Isranet, July 29, 2021
Published initially in Iraynu, Vol. 1, Issue 10, March 2012
When one steps into El Patronate, Havana’s largest Jewish community centre, the bustle and activity remind one of any Canadian Jewish community centre, albeit with a Latin-Caribbean flavor. Similarly, its synagogue is packed with men, women, and children. This scene is a far cry from the near devastation that greeted Cuba’s Jewish community following the 1959 Cuban Revolution. Then, there was a real chance that Cuba’s Jews would remain forever lost to Judaism. Canadian Jews jumped to the rescue. This little-known story of how a container filled with matzah and Passover products helped keep the spark of Judaism alive during Cuban Jewry’s darkest decades.
A Simcha to Remember
It was December 2006 when Canadian Jewish Congress Executive Director Bernie M. Farber, his family, and 50 guests from Canada stepped onto the tarmac at Cuba’s national airport. Their suitcases bulged with clothes, toys, toothpaste, shampoo, canned goods, batteries, siddurim, and medicines – gifts for Cuban Jews. The occasion was the bar mitzvah of Farber’s son Max.
“What better way to show our support than to hold our family celebration at Havana’s main synagogue,” Farber said. “And what greater gift for our son than to become the first Canadian to have his bar mitzvah in one of the world’s last communist countries.”
For the participants, this bar mitzvah was laden with symbolic meaning – Max’s rite of passage into manhood reflecting the newfound religious consciousness of Cuba’s Jews.
The children’s eager, welcoming faces, the warmth and enthusiasm of the casually dressed congregants, Max’s melodious voice as he read the Parsha from a Torah scroll that was once again seeing the light of day. These cherished images would remain embedded forever in the memories of those who were privileged to be there.
“The process where they walked the Torah scrolls through the sanctuary before being put away was especially moving,” Farber recalls. “We Canadians showed their respect by touching the edges of our siddurim to the scrolls and then kissing the siddurim. The Cubans craned to touch the velvet-covered scrolls with the palms of their hands.”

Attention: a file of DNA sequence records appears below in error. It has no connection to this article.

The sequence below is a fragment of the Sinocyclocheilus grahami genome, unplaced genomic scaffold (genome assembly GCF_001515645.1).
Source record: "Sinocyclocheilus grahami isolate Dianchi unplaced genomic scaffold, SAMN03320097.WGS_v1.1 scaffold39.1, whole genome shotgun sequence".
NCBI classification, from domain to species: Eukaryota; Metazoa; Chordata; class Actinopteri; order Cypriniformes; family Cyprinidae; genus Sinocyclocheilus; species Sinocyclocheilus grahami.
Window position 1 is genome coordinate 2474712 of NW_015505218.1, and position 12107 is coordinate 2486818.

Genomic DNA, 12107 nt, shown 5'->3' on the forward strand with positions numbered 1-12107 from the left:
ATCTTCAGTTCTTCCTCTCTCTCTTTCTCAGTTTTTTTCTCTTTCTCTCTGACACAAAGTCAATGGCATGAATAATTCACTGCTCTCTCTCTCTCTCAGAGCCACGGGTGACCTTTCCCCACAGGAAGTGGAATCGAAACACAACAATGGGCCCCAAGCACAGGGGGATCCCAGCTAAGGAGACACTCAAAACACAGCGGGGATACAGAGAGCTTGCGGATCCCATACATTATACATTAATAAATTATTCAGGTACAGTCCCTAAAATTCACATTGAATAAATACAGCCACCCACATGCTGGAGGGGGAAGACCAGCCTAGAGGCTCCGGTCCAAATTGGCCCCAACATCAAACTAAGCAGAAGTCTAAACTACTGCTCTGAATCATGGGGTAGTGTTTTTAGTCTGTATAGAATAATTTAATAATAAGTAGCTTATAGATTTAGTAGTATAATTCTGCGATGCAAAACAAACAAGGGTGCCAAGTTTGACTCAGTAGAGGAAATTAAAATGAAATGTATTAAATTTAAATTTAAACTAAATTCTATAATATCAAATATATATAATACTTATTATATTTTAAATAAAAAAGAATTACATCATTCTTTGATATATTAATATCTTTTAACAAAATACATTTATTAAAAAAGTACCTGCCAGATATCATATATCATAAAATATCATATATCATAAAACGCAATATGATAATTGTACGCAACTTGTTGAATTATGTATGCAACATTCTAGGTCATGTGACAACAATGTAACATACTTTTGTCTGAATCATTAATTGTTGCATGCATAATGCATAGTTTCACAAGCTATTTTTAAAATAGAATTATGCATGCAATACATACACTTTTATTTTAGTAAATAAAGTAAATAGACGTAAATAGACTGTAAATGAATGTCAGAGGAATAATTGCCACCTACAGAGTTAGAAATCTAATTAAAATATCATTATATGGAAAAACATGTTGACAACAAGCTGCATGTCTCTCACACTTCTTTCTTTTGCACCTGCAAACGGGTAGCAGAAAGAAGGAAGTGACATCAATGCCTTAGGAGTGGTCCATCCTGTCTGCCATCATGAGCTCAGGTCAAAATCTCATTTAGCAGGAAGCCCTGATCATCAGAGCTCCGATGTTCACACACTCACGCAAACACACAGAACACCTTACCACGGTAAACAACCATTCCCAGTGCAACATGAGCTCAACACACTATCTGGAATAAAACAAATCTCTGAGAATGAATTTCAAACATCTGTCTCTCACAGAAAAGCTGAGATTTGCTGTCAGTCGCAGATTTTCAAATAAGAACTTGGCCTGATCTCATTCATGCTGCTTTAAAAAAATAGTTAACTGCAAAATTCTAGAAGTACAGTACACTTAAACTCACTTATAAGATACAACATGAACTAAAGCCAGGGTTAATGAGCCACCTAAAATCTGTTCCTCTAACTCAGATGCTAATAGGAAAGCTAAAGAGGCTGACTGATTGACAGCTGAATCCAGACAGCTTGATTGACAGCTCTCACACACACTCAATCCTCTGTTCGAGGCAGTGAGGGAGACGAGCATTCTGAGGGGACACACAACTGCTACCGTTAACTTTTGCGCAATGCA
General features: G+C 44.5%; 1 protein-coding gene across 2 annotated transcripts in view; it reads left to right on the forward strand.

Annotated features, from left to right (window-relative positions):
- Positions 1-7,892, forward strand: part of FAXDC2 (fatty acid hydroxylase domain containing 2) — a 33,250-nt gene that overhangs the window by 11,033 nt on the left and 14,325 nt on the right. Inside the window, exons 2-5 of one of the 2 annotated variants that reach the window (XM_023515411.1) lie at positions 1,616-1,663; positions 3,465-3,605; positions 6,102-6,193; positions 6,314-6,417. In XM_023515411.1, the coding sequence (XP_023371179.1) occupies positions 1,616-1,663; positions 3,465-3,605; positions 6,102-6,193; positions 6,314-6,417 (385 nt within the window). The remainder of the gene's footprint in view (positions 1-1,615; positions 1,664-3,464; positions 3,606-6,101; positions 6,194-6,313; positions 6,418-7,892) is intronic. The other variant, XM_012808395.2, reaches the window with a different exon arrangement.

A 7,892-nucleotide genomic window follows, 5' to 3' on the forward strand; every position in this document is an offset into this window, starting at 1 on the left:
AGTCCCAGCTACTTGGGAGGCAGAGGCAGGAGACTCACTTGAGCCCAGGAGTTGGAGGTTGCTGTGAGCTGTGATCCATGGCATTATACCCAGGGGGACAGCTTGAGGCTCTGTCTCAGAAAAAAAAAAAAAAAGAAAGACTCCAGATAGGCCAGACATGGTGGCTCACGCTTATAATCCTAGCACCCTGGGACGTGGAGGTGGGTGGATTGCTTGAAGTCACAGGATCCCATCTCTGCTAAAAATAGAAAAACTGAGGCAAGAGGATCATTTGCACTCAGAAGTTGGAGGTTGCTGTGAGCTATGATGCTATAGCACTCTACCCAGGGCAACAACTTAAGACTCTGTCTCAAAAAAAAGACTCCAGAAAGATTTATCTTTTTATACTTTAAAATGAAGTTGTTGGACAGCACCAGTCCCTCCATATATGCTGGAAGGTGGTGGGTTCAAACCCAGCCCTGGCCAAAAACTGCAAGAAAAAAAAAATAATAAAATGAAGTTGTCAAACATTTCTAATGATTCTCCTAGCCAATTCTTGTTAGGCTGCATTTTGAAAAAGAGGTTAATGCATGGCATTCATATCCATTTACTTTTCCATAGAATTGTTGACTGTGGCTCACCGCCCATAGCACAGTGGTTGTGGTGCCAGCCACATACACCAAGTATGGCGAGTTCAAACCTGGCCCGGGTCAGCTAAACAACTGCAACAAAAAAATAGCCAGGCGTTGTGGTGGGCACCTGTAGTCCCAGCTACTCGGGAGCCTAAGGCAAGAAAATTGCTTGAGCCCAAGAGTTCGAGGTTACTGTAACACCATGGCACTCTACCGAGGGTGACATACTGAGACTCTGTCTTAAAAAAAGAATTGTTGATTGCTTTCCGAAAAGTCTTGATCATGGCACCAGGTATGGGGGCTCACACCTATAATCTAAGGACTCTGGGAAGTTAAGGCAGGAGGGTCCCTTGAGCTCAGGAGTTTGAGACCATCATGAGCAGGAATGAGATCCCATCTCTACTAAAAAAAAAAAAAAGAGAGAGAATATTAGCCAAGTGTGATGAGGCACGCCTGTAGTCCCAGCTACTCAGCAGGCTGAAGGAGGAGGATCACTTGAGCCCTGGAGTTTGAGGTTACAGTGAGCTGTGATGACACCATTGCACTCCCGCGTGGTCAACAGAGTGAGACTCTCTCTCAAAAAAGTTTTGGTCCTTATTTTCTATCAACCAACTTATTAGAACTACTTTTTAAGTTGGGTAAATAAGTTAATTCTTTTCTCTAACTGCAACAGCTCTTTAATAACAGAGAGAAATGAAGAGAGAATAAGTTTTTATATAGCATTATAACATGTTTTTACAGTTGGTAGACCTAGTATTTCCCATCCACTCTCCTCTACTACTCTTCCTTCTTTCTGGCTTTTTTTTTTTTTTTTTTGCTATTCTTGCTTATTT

Following services, the Patronate’s 100-member congregation treated their Canadian guests to a festive, specially prepared Shabbat celebration of fish and chicken delicacies. This food, they proudly informed them, had been cooked with the oil leftover from the previous year’s matzah package. Remarkably, this gift alone would help sustain the spark of Yiddishkeit (Jewish consciousness) within the Cuban Jewish community during its darkest decades, when all aspects of Jewish identity appeared to be lost.
How It All Began
In February 1961, the CJC, Ontario Region, had received an urgent appeal from the U.S. Joint Distribution Committee (D.C.,) an international aid organization.The Cuban Jewish community was desperately in need of kosher-for-Pesach products. In response to President Fidel Castro’s nationalization of
American industries following the 1959 Cuban Revolution, the U.S. had just instituted a trade embargo. Consequently, Cuban Jews could no longer obtain their traditional Passover shipment through the usual means. If there was any possibility of getting their matzos on time, Canadian Jews were their only hope.
B.G. (Ben Gershon) Kayfetz, then CJC representative, Central Region, quickly got to work. There wasn’t much time left, and there was much to do. They needed to raise funds, obtain a Cuban permit to import the products and an export permit from Ottawa. Then there was the matter of shipping space. At one point, it appeared that the supplies would have to be shipped by air to make it to Cuba on time, and this would have been financially exorbitant. During the upcoming weeks, the CJC and the leaders of the Havana Jewish community constantly talked over the phone. As a CJC communiqué stated, “They expressed to us their extreme anxiety over the situation and indicated that the Cuban Jews would be ready to sacrifice everything to make sure that they can observe Passover in the traditional kosher way.”
Thankfully, at the last minute, Sigmund Unterberg, CJC’s Assistant-Treasurer, secured space on a ship that left Saint John, New Brunswick, on March 15 and was scheduled to arrive in Cuba on March 22 – just in time for the container of Passover products to be distributed to the families.
A Priceless Gift